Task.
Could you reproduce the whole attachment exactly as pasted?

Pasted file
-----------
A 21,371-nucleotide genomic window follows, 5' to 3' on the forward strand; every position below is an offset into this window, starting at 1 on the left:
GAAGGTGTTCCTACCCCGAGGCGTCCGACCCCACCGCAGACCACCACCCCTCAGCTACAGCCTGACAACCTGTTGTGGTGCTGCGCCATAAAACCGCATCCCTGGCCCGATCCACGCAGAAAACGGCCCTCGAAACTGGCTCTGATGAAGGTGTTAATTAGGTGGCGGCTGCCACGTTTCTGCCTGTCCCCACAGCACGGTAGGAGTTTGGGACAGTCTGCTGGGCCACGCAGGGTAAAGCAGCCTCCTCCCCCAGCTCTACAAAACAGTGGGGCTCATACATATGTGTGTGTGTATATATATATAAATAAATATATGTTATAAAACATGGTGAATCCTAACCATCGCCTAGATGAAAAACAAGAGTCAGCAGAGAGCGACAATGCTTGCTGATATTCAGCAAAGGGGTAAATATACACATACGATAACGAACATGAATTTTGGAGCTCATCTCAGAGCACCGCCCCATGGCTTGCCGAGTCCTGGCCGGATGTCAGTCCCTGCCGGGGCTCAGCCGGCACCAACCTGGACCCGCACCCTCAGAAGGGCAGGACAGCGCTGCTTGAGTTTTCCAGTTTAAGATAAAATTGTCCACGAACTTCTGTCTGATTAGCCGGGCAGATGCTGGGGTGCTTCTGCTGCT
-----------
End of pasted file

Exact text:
A 21,371-nucleotide genomic window follows, 5' to 3' on the forward strand; every position below is an offset into this window, starting at 1 on the left:
GAAGGTGTTCCTACCCCGAGGCGTCCGACCCCACCGCAGACCACCACCCCTCAGCTACAGCCTGACAACCTGTTGTGGTGCTGCGCCATAAAACCGCATCCCTGGCCCGATCCACGCAGAAAACGGCCCTCGAAACTGGCTCTGATGAAGGTGTTAATTAGGTGGCGGCTGCCACGTTTCTGCCTGTCCCCACAGCACGGTAGGAGTTTGGGACAGTCTGCTGGGCCACGCAGGGTAAAGCAGCCTCCTCCCCCAGCTCTACAAAACAGTGGGGCTCATACATATGTGTGTGTGTATATATATATAAATAAATATATGTTATAAAACATGGTGAATCCTAACCATCGCCTAGATGAAAAACAAGAGTCAGCAGAGAGCGACAATGCTTGCTGATATTCAGCAAAGGGGTAAATATACACATACGATAACGAACATGAATTTTGGAGCTCATCTCAGAGCACCGCCCCATGGCTTGCCGAGTCCTGGCCGGATGTCAGTCCCTGCCGGGGCTCAGCCGGCACCAACCTGGACCCGCACCCTCAGAAGGGCAGGACAGCGCTGCTTGAGTTTTCCAGTTTAAGATAAAATTGTCCACGAACTTCTGTCTGATTAGCCGGGCAGATGCTGGGGTGCTTCTGCTGCT